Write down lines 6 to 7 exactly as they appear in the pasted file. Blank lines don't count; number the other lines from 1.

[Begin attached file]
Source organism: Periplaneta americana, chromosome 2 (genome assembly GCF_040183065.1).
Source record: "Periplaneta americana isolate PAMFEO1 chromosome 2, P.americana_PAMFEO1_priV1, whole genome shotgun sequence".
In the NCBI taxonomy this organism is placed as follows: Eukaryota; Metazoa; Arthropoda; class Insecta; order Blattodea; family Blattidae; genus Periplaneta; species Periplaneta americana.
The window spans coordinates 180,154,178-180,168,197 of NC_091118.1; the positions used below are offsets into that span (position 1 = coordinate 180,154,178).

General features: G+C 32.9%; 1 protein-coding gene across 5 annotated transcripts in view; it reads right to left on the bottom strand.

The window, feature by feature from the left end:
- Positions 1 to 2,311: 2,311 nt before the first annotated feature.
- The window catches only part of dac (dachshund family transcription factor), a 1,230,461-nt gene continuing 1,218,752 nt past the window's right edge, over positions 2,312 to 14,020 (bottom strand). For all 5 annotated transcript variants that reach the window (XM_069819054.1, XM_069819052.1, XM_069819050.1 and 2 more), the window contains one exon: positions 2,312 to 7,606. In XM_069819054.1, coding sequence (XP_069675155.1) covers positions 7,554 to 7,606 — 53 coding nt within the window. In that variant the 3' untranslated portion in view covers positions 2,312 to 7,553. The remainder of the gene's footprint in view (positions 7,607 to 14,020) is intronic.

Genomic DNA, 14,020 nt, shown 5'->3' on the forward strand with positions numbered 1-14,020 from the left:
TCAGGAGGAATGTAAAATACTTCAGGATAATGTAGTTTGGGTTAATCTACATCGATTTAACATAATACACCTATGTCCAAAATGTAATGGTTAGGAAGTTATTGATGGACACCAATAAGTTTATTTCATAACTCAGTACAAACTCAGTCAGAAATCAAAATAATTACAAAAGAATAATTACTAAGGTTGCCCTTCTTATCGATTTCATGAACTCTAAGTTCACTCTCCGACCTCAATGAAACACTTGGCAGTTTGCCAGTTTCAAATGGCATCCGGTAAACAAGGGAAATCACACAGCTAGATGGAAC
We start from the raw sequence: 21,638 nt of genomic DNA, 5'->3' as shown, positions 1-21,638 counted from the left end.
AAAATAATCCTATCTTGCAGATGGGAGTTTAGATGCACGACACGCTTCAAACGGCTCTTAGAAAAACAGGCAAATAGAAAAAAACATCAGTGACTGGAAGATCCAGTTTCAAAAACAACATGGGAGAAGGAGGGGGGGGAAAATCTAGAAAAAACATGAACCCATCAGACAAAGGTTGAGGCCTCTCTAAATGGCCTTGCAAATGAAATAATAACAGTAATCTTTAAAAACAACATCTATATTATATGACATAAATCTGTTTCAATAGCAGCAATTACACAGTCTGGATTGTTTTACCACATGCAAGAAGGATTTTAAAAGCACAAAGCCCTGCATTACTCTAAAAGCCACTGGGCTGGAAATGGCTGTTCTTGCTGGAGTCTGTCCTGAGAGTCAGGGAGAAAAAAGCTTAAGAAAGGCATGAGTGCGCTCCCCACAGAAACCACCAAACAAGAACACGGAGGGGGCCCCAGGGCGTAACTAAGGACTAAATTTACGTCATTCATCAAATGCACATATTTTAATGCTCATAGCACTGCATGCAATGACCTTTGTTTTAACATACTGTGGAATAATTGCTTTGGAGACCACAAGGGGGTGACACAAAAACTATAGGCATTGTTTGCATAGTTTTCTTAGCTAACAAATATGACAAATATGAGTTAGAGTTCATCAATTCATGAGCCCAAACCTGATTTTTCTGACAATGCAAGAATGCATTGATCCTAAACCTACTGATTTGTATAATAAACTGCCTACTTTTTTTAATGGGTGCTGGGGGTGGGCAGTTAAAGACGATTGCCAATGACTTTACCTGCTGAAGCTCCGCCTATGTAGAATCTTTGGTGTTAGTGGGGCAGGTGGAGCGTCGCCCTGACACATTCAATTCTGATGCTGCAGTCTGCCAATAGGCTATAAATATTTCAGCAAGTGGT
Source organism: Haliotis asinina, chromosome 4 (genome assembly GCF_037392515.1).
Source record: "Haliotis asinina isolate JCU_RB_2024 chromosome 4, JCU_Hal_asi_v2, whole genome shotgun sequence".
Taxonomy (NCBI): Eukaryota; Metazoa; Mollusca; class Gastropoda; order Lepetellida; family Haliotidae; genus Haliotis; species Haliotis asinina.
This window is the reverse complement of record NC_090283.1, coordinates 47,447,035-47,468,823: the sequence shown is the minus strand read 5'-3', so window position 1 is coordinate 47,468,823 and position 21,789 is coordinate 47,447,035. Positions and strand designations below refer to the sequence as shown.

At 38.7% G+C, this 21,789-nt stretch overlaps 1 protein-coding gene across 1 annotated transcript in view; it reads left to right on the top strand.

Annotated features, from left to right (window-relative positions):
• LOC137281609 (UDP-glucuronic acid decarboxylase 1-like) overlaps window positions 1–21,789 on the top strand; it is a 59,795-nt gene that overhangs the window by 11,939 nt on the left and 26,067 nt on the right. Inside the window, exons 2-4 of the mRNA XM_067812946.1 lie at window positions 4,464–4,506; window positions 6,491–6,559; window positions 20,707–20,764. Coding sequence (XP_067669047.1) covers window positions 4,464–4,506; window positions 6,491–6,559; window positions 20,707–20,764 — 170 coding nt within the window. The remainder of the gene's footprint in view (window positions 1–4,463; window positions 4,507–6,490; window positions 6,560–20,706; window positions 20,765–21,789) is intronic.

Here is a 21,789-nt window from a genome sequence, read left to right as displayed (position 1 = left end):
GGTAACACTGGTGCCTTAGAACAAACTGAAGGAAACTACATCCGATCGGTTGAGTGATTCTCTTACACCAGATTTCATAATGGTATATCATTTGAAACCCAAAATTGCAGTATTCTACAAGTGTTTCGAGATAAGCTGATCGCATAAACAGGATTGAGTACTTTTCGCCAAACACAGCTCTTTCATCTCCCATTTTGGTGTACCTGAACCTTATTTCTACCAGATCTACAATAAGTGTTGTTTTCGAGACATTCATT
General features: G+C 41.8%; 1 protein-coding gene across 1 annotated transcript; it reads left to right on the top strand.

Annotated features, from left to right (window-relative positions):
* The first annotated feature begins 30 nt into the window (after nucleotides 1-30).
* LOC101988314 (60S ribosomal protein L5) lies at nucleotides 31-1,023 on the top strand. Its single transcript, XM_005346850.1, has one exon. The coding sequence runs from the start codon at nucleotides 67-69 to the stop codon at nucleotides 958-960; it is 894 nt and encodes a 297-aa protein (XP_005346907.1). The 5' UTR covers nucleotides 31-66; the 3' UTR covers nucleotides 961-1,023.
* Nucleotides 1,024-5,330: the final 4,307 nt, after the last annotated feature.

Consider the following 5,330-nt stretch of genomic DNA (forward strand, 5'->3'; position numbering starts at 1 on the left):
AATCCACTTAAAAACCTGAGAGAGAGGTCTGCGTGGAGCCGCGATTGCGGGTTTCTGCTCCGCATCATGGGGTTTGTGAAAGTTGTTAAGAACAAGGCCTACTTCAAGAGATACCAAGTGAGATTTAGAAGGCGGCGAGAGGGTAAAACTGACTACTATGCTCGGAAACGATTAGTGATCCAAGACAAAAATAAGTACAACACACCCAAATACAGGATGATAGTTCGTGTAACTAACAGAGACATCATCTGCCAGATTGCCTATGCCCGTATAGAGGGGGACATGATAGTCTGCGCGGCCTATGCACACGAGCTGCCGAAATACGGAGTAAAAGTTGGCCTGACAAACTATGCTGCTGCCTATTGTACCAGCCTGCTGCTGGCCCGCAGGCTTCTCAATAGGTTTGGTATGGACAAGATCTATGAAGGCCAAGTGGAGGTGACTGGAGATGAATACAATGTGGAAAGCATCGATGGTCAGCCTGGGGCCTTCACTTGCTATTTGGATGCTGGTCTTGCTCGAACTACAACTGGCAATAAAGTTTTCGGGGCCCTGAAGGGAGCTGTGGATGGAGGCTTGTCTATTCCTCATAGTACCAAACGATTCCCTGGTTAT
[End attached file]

The window, feature by feature from the left end:
- Positions 1 to 2,311: 2,311 nt before the first annotated feature.